Don't Miss


Way off in the future there will be Champions who recall these pleasant days out in the wonderful glider and comfortable chairs on the front porch of the Historic Emporium.  Now that winter’s chill is a distant memory, much of the socializing has moved from around the stove to the porch, where friends and neighbors meet serendipitously, or by plan, to pass a few tranquil moments. ‘Romantics’ from Almartha regularly spend a peaceful hour there, being willing to travel the considerable distance for the experience.  The fiddler’s brother in law asked (essentially) “Where else might one go to find a real country store at the end of the pavement, on the banks of a creek, at the conjunction of county roads, at the bottom of several beautiful hills in the midst of such agreeable company?”  That is Champion.

Cowboy Jack was leading the pack when Bud Hutchison’s Annual Champion Trail Ride came into the Square Wednesday afternoon.  Fourteen riders made the trip and all seemed to report a good time.  Wilma Hamby and her son, Mike, were there.  Wilma only wears one spur.  Bob Herd has some nice spurs.  He dozed for a moment on the porch.  Junior Brown, Nancy Burns, Dale Lawson, and Marvin Eagleston enjoyed the ride as did Bill and Marsha Brunner.  Cheryl Fortunia rode a quarter-horse and the rest were on Fox trotters.  Hershel Letsinger shed some light on the number of available trails in the area.  He pointed out that this part of the country was deeded to individuals as it was settled.  Later the Forrest Service came in to buy up the parcels from the settlers to form the Mark Twain National Forest.   Many of the farm-to-market roads and trails and old Model T roads that became part of the Forest have not grown over altogether and so they provide many miles of trails for the horsemen to enjoy on their weekly outings.    Butch Linder brought up the rear of this trip, which Jack says is usual.  The two of them took turns leaning on the porch rail describing just how they are both related to the same people without being kin to each other.  They both grew up right in this area and so it is almost a chore to draw the distinction and it is a source of much amusement for onlookers.  This week many of these riders will head over to Braddock Lake for their jaunt.   With the “Near Drowning” still fresh in their minds, the Cowboy’s friends will be keeping a close eye on him.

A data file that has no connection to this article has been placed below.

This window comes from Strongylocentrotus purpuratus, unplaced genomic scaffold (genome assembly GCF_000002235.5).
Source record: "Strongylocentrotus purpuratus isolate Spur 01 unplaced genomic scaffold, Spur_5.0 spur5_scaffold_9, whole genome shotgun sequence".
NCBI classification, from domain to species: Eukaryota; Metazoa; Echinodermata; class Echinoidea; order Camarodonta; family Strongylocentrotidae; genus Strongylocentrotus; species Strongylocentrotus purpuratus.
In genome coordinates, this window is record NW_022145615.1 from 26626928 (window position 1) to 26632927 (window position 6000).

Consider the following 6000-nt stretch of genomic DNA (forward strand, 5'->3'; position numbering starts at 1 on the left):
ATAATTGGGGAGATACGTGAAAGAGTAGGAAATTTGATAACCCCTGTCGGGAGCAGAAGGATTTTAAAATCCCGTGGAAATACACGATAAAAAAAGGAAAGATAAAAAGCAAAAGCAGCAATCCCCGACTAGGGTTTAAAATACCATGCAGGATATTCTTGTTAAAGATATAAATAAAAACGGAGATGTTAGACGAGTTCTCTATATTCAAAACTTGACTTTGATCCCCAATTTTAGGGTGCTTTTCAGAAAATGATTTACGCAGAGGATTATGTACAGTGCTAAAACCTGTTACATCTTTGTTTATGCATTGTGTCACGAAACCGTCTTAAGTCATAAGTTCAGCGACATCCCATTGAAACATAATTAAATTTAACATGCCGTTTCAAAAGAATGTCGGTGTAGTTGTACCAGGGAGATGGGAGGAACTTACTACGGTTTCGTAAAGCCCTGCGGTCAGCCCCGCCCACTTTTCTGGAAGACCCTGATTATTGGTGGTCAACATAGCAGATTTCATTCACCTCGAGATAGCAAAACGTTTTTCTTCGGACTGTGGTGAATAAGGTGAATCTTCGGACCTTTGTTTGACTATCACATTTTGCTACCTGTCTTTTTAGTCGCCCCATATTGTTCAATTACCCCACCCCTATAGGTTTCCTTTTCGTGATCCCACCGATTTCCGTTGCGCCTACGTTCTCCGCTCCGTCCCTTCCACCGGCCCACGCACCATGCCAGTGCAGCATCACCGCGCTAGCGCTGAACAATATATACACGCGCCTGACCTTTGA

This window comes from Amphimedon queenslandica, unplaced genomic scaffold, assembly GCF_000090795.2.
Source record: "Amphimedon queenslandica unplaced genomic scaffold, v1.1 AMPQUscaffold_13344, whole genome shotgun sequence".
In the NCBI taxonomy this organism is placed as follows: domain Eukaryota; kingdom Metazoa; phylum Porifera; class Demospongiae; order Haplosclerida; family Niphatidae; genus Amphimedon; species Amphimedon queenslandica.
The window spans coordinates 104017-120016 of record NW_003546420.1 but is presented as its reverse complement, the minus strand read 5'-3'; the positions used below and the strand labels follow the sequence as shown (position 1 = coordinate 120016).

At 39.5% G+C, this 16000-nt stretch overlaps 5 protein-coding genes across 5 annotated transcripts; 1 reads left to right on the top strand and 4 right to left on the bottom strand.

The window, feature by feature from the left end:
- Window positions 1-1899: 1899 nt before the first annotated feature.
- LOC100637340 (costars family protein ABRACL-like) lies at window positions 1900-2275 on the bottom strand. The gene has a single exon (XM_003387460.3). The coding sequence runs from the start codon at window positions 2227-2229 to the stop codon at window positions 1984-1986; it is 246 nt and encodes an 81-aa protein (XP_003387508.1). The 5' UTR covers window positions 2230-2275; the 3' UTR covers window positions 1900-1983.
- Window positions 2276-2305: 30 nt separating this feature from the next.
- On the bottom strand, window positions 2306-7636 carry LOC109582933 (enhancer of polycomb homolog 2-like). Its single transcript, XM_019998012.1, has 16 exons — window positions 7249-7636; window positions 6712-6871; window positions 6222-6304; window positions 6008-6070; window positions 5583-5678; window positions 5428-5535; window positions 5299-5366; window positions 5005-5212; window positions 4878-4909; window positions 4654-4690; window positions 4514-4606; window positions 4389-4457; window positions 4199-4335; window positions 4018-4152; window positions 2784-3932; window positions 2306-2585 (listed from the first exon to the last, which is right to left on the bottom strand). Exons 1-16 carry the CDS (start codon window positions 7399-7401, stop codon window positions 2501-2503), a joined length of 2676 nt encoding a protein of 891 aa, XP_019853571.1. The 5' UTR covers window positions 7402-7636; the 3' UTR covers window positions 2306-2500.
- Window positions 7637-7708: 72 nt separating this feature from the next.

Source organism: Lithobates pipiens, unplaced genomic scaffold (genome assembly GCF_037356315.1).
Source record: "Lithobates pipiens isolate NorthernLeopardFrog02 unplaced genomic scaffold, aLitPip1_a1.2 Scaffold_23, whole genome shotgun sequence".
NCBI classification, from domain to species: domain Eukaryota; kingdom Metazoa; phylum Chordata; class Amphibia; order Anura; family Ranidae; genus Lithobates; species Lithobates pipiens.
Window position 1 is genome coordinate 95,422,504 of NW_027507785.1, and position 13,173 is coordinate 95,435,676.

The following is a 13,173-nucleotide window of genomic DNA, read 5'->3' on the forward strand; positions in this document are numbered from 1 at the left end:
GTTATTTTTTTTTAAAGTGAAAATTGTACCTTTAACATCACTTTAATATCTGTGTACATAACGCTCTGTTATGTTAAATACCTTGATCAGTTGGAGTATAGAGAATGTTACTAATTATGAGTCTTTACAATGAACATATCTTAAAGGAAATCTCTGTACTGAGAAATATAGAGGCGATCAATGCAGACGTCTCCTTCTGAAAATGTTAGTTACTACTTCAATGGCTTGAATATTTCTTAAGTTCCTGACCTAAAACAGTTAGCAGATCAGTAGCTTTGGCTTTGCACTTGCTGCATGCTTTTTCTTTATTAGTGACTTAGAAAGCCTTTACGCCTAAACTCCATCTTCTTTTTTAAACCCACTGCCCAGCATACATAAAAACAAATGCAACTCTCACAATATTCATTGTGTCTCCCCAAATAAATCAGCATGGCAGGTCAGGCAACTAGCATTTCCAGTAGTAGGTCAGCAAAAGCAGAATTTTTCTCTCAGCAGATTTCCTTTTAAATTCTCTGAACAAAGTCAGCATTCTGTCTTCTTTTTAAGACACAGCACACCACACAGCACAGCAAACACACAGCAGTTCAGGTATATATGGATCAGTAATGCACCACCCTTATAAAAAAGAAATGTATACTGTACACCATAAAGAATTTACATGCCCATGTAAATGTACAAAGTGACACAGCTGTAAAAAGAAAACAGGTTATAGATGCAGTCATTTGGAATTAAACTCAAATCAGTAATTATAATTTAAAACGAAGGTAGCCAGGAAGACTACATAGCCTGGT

School is out this week!  Skyline students are celebrating.  Summer stretches long and lusciously out before them now.  They will learn, when they get older, that summer really passes in quite a great hurry.  Young Meikel Klein will have his fifth birthday on the 17th and so will go into kindergarten next year.  Grayson Atchison will be in the sixth grade and he will be eleven on the 18th.  Heidi Strong will have her sixth birthday on the 22nd and so will be a first grader next year.  Isaiah Collins will be eight on the 23rd.  He will be in the third grade.  For a few weeks now many students will have choices about what they do through the day.  Some will sleep late.  Some will buck hay to earn a few dollars.  Others will go to camp or visit their Grandmother. Champions hope they all know that these are some of the days they will look back on with great fondness in the distant future.   The Skyline R2 School Foundation is getting ready for the big Bass Fishing Tournament down at the Spring Creek Boat Ramp in Isabella, MO on the 26th.  Brian Sherrill has all the good information about it at 417-683-7950.